Picture: REUTERS
Picture: REUTERS

The DA’s Dean MacPherson hit the nail on the head when he referred to Ebrahim Patel’s clothing regulations as being reminiscent of the 1980s Soviet Union. So is the shadowy national command council.

All the lockdown regulations are in the same vein. Make them confusing and complicated so the average citizen, fearful of breaking the law, decides the safest course is to do nothing. Making decisions about what is good for us about smoking, drinking and exercise removes individual rights and thus purpose and initiative.  

Perhaps the best example of this new mindset is President Cyril Ramaphosa himself. After the cigarette debacle, he’s no longer in charge but merely part of a grey collective. During his Wednesday “fireside chat”, he desperately tried to be Franklin Roosevelt, but failed miserably.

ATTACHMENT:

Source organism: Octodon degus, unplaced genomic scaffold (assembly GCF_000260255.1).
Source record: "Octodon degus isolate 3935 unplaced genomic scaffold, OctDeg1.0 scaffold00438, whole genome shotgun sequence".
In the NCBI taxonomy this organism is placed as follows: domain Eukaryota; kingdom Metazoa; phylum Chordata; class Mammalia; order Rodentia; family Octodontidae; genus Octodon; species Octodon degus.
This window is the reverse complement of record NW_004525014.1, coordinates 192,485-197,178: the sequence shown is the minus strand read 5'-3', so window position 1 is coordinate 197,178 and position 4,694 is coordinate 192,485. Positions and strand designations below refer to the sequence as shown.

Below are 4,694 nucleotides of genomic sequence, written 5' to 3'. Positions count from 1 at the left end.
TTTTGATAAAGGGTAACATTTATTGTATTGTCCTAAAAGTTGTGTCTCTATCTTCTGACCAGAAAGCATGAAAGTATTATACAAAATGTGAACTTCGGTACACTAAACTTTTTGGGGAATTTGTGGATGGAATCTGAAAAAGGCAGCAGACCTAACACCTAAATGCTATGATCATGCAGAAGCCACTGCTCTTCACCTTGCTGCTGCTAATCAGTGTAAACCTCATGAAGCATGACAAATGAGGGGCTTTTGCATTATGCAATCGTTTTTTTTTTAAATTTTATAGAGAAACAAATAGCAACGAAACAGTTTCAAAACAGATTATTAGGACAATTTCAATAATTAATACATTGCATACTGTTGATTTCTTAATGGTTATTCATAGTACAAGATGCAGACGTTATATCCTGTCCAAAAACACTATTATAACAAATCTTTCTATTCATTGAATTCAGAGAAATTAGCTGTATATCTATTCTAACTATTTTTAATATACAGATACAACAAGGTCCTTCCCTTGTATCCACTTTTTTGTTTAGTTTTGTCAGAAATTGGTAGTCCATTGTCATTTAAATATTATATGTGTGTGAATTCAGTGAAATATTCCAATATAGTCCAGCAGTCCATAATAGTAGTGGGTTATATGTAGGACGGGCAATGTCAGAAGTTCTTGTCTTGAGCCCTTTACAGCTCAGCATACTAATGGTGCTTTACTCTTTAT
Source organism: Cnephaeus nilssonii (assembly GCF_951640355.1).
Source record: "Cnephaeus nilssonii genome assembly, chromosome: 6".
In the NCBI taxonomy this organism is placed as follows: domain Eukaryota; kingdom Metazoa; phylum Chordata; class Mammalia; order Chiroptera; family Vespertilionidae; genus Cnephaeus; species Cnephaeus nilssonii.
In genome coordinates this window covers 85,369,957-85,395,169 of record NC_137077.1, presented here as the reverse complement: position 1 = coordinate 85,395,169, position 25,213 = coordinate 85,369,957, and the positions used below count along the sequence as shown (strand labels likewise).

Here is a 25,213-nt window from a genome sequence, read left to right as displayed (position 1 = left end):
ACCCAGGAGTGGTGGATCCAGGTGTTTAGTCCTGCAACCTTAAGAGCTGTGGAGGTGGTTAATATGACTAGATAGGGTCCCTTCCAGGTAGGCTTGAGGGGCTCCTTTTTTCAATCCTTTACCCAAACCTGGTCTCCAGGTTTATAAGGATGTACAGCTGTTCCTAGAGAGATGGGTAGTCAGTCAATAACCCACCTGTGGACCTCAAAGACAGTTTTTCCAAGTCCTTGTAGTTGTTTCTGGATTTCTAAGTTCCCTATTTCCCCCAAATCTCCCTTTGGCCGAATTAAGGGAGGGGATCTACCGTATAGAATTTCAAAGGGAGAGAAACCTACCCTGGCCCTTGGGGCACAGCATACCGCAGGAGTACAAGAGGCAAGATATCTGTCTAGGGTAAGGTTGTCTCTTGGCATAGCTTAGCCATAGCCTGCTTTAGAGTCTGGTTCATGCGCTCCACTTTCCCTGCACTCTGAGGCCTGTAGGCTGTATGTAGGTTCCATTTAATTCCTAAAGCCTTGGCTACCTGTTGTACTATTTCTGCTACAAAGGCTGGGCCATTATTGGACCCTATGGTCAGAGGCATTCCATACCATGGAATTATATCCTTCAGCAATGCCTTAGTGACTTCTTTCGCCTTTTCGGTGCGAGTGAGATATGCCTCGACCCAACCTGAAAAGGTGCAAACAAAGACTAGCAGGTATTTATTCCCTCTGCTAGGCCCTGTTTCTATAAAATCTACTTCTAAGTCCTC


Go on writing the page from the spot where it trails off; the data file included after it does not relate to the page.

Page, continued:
If he’d given way on cigarettes, exercise and some degree of alcohol sales while making definite statements about getting the nation’s youth back to school, he would have been lauded to the skies. But there were just lifeless grey words without vigour, vision or enthusiasm. In short, it was a public relations fiasco.  

One cannot help wondering whether SAA’s demise is not totally unwelcome to the newly ascendant Marxist cadres. Maybe they see an opportunity to create a state-run monopolistic monstrosity in which ticket prices are fixed by a government committee.

Is it any wonder that Comair took the fifth and rushed into business rescue? Perhaps our new Marxist masters  have a similar dream for the SA economy. Something that must be destroyed before emerging  “pure” and phoenix-like from the ashes … 

James Cunningham
Camps Bay

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